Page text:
What it could not legally do is no basis for a claim for lost profits, because no economic value ever attached to the well. Even if NGPL had not opposed REO's application for a Rule 38 exception and REO had not voluntarily withdrawn the application, there is no probative certainty that the Commission would have approved the exception. In fact, REO concedes that the possibility of an exception is remote. The parties do not contest that one well can drain all of the recoverable gas reserves beneath the acreage. Thus the court properly held that REO has not been injured.38No Causation
REO's complaint that the District Court incorrectly decided the issue of causation can easily be disposed of.39
The District Court held that even if NGPL's actions breached the contract and even if REO suffered damages, REO's damages were not causally related to the breach. This was so because it was the voluntary withdrawal of its application for a Rule 38 exception that brought about the worthlessness of REO's gas well. Assuming, without deciding, the correctness of this conclusion, there is no probative certainty that the Commission would have approved REO's application for an exemption if NGPL had not opposed the application. Thus there was no clear causal link between NGPL's action and any injury. REO's contentions ignore this lack of a threshold causal link. Thus the court correctly decided that NGPL's actions were not the cause of any injury to REO.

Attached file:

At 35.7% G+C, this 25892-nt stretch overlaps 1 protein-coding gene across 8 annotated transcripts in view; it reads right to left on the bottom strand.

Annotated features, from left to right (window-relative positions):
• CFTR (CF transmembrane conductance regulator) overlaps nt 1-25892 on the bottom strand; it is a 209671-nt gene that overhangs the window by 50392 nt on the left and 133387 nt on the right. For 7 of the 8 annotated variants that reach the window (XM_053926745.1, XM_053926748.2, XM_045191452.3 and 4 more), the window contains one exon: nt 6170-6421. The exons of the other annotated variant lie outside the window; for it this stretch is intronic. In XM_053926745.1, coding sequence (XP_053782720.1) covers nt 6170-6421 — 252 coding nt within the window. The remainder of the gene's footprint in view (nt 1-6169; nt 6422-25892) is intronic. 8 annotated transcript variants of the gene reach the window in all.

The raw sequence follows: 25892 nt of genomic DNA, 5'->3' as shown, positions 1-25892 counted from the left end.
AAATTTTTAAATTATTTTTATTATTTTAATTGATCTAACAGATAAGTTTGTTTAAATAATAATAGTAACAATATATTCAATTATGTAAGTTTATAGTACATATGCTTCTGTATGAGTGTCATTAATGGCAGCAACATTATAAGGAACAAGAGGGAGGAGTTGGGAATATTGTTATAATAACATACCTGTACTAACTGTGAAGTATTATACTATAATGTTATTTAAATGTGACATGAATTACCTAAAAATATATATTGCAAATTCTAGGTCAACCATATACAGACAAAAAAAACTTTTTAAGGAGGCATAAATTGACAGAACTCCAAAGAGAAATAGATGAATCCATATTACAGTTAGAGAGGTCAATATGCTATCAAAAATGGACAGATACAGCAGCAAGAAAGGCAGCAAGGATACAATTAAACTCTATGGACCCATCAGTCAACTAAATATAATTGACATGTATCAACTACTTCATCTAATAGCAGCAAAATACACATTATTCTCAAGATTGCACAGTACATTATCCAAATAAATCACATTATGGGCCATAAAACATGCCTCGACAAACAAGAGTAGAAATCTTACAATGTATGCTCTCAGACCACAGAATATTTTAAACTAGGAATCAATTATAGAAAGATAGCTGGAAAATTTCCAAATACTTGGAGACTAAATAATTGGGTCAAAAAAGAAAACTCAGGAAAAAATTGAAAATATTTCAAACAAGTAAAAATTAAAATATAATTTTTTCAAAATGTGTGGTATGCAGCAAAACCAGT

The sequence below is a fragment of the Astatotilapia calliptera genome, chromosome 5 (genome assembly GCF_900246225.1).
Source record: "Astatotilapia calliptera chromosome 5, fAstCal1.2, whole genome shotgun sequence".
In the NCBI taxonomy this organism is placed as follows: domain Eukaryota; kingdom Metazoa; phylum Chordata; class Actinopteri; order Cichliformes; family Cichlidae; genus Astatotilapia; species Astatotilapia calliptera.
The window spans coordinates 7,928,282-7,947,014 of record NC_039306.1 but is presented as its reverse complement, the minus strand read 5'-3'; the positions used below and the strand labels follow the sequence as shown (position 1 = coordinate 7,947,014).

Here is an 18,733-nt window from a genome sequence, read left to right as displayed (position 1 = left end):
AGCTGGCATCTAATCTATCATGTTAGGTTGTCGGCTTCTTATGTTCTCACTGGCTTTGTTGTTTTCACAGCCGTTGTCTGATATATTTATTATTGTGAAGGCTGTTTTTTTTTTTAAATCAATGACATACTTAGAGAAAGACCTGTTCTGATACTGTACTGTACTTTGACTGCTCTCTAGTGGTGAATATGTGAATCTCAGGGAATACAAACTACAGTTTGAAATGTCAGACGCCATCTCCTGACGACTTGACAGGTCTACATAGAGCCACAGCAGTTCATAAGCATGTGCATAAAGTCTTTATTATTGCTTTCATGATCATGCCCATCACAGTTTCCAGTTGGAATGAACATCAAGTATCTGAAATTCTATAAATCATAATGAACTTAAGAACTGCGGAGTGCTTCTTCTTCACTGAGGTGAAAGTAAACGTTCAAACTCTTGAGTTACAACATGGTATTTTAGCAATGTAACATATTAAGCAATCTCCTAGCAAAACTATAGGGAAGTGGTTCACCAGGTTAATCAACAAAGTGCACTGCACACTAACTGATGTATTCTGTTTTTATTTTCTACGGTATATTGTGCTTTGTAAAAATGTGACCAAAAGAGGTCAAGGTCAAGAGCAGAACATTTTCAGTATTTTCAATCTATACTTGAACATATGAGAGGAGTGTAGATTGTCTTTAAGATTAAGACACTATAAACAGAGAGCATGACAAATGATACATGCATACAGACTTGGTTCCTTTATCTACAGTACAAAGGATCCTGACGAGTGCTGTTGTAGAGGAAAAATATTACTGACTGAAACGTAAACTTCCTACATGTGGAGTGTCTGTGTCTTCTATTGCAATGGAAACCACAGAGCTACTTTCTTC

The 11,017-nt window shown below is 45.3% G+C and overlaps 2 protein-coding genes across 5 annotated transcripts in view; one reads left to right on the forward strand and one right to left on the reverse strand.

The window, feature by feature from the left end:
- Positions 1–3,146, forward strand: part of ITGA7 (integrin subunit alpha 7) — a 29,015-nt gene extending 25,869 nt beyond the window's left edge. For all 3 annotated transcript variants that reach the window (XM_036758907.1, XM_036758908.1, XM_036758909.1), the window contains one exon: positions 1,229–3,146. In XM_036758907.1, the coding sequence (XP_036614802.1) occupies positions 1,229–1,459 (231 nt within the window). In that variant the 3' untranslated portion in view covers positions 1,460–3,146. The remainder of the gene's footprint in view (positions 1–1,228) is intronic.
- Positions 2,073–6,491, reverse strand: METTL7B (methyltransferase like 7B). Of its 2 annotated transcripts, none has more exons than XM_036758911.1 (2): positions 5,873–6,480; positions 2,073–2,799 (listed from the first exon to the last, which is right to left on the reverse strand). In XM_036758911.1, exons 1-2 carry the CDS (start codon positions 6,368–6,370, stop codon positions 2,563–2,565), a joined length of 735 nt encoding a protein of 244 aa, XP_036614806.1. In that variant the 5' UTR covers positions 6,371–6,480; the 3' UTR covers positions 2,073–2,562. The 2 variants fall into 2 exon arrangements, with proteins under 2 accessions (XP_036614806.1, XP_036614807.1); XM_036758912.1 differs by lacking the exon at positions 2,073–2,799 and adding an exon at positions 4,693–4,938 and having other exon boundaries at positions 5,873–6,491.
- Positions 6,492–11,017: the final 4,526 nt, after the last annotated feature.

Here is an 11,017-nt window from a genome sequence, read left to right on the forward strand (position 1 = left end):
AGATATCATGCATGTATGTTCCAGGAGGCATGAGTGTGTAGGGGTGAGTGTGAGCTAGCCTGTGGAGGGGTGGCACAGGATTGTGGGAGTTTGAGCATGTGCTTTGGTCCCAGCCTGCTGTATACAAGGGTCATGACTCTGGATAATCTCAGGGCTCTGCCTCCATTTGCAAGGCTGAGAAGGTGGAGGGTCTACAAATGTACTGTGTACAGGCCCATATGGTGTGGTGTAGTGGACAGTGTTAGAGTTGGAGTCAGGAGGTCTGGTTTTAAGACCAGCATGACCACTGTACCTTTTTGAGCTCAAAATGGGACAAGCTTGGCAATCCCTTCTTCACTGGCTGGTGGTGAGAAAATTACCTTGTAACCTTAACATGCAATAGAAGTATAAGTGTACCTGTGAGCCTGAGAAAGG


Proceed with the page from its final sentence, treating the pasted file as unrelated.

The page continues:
Therefore, because REO has shown no breach of contract, no injury, and no damages caused by NGPL's actions, the District Court is correct.
The parties have stipulated to this ownership scheme. Documents in this record, which may be incomplete on the point since ownership of the oil rights is not disputed, suggest that REO owns less than all the oil rights (i.e., only limited farm-out rights; see infra, note 2) or did when this controversy arose
Separate ownership of the oil rights and gas rights in the same tract of land is common in the Texas Panhandle. This separation of rights is known as "phase severance." See, e.g., Amarillo Oil Co. v. Energy-Agri Prod., 794 S.W.2d 20, 21 (Tex.1990); Note, Phase Severance of Gas Rights from Oil Rights, 63 Tex.L.Rev. 133, 133-37 (1984).
In 1935, Sinclair Prairie Oil Company, the successor to a 1926 oil and gas lease on the subject acreage known as the "Troutman Property," separated the oil and gas rights by assigning the gas rights under the lease to Texoma Natural Gas Company. The assignment incorporated by reference a 1933 Operating Agreement that had been concluded between the same parties to govern their activities as oil operator and gas operator on other specified properties with severed oil and gas rights. NGPL is the successor to Texoma's gas rights. Maynard Oil Company succeeded to Sinclair's oil and casinghead gas rights